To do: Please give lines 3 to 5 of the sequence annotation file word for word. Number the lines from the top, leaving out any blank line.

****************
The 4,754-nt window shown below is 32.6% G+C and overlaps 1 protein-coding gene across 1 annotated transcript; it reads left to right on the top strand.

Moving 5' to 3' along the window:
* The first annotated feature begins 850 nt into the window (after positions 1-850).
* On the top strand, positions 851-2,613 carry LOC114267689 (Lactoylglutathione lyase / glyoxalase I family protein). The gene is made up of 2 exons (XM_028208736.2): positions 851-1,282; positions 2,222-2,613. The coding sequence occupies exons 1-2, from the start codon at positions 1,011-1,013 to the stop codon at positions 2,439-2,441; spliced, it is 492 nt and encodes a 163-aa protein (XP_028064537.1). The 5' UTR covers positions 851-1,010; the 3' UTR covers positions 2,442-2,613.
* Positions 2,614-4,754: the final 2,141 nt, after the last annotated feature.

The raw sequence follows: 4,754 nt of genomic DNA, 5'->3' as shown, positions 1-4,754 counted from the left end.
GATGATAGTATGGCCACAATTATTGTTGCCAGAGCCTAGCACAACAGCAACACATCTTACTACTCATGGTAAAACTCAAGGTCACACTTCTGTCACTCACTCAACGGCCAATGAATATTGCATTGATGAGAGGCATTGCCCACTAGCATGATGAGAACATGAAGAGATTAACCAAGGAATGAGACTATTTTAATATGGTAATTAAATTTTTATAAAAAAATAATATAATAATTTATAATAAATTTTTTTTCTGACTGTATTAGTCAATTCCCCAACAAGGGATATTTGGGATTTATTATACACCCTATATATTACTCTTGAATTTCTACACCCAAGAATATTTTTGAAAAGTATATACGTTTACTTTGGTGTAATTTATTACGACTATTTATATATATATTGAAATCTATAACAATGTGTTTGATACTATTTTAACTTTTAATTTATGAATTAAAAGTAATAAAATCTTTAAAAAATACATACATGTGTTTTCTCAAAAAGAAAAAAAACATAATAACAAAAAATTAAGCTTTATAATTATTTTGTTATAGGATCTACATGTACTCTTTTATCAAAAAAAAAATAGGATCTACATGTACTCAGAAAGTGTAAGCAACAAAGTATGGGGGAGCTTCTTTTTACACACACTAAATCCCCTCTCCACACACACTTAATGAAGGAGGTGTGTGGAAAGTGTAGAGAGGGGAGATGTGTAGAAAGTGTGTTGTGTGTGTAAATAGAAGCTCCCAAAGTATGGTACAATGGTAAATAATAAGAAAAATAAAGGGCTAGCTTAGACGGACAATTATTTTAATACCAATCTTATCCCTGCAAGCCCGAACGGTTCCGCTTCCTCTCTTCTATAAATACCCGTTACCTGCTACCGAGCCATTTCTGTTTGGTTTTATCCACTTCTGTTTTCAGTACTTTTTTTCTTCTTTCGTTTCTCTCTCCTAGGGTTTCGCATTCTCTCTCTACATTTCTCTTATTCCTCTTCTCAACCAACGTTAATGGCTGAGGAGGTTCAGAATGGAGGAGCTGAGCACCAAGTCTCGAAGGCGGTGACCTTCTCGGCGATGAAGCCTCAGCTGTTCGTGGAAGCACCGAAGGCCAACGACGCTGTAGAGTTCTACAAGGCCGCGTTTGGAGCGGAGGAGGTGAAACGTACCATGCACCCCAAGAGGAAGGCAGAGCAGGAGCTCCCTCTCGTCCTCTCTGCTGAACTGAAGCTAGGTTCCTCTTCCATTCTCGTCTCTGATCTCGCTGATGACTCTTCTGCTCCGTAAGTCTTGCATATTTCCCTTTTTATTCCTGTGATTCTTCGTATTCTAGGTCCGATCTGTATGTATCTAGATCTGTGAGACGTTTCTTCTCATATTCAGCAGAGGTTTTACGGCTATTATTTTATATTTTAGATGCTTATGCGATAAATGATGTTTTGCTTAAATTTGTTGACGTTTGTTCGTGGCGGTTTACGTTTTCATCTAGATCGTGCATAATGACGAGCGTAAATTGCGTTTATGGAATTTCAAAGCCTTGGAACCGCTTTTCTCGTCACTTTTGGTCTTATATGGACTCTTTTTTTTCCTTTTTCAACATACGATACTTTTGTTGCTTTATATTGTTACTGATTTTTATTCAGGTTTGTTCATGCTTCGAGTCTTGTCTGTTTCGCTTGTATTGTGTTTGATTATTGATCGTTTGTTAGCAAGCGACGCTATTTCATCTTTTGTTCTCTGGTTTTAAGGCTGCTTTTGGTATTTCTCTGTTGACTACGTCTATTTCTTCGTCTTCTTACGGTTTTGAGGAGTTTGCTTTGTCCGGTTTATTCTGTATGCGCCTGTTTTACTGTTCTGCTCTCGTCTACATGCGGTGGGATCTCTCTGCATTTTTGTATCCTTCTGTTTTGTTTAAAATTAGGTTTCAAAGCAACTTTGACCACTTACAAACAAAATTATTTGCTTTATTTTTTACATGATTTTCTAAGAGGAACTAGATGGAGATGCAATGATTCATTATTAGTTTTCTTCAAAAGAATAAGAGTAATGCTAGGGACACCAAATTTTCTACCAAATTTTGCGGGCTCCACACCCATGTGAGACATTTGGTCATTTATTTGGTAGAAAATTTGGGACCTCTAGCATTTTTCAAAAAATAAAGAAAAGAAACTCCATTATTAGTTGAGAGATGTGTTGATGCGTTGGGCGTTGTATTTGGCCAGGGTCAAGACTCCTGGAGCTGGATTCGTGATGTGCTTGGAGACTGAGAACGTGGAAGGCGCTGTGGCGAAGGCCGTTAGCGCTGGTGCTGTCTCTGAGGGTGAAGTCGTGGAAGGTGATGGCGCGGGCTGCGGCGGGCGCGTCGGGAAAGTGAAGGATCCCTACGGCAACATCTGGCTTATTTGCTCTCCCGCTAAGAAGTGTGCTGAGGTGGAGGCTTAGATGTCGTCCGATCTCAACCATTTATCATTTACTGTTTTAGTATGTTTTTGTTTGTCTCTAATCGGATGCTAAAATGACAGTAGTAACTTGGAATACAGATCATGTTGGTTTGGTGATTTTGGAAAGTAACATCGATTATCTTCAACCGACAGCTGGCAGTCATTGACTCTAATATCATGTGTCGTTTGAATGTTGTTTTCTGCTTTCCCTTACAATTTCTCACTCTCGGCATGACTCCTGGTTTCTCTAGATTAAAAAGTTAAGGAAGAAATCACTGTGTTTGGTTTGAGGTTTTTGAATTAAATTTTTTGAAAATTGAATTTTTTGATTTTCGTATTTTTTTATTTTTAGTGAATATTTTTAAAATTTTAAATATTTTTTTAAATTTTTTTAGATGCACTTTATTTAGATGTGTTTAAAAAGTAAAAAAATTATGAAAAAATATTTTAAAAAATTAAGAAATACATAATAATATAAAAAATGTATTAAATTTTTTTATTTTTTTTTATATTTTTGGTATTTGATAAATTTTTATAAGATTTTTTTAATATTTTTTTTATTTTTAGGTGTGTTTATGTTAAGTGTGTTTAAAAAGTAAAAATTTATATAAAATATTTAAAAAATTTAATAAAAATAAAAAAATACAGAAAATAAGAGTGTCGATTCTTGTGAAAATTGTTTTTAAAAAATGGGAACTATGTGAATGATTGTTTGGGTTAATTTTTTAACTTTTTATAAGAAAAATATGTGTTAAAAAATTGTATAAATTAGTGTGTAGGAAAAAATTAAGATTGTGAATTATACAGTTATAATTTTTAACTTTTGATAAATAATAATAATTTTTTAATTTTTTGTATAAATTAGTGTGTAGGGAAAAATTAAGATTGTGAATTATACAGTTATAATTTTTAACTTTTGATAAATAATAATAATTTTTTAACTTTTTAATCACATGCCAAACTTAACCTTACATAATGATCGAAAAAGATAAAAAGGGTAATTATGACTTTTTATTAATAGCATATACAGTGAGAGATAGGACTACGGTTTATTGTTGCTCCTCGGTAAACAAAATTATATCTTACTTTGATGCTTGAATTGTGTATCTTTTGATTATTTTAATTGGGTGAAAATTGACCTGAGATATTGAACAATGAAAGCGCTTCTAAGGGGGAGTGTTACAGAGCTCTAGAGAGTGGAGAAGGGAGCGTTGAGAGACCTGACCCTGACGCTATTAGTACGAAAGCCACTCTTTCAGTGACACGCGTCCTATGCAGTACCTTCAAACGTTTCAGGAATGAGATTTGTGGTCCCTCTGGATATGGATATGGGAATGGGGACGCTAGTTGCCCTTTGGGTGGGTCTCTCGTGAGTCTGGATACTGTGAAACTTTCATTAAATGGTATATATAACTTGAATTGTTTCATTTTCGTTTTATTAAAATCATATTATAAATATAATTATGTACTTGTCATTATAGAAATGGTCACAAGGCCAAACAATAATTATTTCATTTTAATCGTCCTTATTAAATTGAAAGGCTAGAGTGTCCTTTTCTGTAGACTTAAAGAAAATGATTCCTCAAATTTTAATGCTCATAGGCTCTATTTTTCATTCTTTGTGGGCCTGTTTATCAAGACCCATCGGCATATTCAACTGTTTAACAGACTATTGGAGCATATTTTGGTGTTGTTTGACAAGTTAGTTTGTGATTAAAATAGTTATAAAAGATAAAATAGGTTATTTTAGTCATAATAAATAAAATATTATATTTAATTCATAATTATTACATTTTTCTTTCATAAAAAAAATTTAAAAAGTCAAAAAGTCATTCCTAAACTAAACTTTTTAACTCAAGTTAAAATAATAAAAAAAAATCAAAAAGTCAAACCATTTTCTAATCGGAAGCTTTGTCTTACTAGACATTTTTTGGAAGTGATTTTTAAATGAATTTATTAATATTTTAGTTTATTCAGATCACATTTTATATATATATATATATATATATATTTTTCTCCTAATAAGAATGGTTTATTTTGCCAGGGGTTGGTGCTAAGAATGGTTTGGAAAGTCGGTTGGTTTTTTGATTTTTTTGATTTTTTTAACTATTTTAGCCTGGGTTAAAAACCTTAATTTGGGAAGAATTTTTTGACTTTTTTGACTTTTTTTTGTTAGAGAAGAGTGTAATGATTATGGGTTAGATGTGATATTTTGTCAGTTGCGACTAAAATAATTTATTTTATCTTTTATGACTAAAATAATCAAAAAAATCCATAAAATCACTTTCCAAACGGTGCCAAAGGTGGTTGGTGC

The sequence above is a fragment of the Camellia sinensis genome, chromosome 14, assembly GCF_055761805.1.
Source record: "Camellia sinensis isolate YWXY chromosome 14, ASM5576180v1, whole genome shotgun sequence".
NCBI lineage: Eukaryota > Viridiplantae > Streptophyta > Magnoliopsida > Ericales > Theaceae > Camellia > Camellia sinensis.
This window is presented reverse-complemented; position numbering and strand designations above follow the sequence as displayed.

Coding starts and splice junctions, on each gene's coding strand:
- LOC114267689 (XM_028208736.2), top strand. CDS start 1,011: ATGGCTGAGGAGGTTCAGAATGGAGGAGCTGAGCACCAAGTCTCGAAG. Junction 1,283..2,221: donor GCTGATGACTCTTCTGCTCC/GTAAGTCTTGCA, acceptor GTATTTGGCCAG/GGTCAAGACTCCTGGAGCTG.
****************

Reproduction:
* The first annotated feature begins 850 nt into the window (after positions 1-850).
* On the top strand, positions 851-2,613 carry LOC114267689 (Lactoylglutathione lyase / glyoxalase I family protein). The gene is made up of 2 exons (XM_028208736.2): positions 851-1,282; positions 2,222-2,613. The coding sequence occupies exons 1-2, from the start codon at positions 1,011-1,013 to the stop codon at positions 2,439-2,441; spliced, it is 492 nt and encodes a 163-aa protein (XP_028064537.1). The 5' UTR covers positions 851-1,010; the 3' UTR covers positions 2,442-2,613.
* Positions 2,614-4,754: the final 2,141 nt, after the last annotated feature.